The horses running wild in Theodore Roosevelt National Park in western North Dakota have developed over the years into a breed unlike any other. Descendants of sturdy domestic farm horses, trusty ranch stock and the ponies that carried our Native American people across the plains, they have survived harsh North Dakota blizzards, temperatures of -40 degrees, and the scorching sun and hot dry winds of summer. They have learned to find shelter in the washes and Juniper stands of the badlands and drink from the water filled tracks of Bison after a sudden summer rain.
In the mid 1900's many wanted them dead. Hundreds were herded into rail cars and shipped away to slaughter when trains, autos, and tractors made them obsolete. Cowboys and ranchers made sport of running them down or shooting them to keep them from foraging on the rich, but often sparse grasses of the Little Missouri breaks. Early roundups were conducted on horseback, by pickup truck, and even with planes. It didn't much matter what happened to the horses during the wild chase, since they were destined for destruction anyway.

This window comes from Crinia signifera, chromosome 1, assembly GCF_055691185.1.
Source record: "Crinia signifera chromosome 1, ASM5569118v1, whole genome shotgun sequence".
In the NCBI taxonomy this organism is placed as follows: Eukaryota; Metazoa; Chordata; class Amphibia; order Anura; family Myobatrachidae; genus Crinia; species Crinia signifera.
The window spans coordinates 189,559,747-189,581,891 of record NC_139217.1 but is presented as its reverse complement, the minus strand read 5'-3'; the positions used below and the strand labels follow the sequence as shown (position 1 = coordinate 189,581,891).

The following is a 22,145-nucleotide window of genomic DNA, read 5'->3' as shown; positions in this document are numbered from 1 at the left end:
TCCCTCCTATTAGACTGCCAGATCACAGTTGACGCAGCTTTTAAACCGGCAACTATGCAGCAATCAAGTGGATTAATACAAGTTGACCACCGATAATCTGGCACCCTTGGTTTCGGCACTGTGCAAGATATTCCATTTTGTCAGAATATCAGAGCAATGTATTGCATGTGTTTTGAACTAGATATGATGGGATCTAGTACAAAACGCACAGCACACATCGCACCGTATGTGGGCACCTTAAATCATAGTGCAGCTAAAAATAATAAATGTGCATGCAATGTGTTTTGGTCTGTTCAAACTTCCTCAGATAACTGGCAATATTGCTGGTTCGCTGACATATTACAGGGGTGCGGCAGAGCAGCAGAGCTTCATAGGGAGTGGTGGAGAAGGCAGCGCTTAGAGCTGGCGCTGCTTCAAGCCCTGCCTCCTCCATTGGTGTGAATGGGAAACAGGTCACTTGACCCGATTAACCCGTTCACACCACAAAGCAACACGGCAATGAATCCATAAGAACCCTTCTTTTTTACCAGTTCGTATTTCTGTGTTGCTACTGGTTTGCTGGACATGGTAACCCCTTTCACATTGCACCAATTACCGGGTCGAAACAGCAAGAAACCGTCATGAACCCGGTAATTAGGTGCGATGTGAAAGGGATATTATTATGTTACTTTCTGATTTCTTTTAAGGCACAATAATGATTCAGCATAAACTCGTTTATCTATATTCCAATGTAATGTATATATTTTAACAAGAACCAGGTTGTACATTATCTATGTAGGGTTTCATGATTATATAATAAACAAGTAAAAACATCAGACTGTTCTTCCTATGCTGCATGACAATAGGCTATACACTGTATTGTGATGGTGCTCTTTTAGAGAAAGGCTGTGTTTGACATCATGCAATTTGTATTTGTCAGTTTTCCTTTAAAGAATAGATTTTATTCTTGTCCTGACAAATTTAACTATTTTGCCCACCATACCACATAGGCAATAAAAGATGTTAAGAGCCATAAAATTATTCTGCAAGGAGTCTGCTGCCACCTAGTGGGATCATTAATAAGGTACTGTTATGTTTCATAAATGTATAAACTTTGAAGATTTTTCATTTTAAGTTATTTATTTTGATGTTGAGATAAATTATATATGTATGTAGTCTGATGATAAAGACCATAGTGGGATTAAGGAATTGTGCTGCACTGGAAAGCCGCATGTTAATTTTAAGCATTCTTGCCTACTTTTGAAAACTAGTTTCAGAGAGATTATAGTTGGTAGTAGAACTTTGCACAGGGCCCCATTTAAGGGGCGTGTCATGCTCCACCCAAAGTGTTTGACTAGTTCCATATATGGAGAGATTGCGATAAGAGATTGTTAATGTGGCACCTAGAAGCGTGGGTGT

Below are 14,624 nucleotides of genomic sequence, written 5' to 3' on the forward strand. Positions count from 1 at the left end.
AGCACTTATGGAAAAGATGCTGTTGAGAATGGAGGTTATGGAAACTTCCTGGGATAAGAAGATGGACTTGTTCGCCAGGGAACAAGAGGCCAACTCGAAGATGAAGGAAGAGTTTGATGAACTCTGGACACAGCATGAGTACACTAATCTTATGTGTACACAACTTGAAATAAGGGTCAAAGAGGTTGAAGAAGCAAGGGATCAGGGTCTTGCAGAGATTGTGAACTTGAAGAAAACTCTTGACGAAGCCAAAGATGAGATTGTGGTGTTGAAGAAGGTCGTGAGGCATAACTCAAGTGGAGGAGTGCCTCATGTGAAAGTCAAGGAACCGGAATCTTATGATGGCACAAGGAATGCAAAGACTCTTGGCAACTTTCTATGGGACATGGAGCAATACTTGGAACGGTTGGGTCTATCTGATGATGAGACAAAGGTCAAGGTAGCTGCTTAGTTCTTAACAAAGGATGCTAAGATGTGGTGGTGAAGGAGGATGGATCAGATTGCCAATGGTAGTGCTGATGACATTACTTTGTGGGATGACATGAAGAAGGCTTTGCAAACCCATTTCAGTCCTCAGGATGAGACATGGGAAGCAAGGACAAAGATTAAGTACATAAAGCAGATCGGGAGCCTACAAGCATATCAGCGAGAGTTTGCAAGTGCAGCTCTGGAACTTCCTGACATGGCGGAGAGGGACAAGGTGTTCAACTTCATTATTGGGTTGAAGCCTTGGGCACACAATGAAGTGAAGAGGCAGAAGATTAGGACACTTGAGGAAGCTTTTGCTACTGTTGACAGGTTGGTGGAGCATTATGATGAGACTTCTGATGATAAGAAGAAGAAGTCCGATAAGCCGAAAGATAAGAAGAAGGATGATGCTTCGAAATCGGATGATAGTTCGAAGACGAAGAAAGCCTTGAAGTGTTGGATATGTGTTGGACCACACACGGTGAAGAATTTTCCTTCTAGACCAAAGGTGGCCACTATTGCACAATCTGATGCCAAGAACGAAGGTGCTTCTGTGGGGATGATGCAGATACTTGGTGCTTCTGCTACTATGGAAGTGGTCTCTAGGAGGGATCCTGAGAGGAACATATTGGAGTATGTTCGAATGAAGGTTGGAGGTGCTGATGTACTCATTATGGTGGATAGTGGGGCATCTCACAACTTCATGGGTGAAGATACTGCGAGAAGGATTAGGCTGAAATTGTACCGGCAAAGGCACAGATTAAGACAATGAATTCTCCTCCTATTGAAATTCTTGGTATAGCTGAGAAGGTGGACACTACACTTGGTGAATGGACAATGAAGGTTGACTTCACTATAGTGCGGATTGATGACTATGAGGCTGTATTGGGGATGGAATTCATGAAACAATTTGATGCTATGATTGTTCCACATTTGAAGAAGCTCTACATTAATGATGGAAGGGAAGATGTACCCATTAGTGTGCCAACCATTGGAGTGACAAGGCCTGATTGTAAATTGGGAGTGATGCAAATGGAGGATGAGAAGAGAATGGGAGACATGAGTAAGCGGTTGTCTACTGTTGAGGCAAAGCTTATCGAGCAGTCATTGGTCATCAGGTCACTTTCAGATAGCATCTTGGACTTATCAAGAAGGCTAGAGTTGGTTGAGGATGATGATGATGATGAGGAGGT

The horses that remained in the national park, once it was fenced, were the lucky ones. For many years they too were targeted for removal as trespass animals, but some survived and became the foundation of these proud and beautiful horses that call the North Dakota badlands their home.
These horses had a friend in a local rancher, who loved them, kept track of them, and managed them for decades. His story will becoming to this blog soon.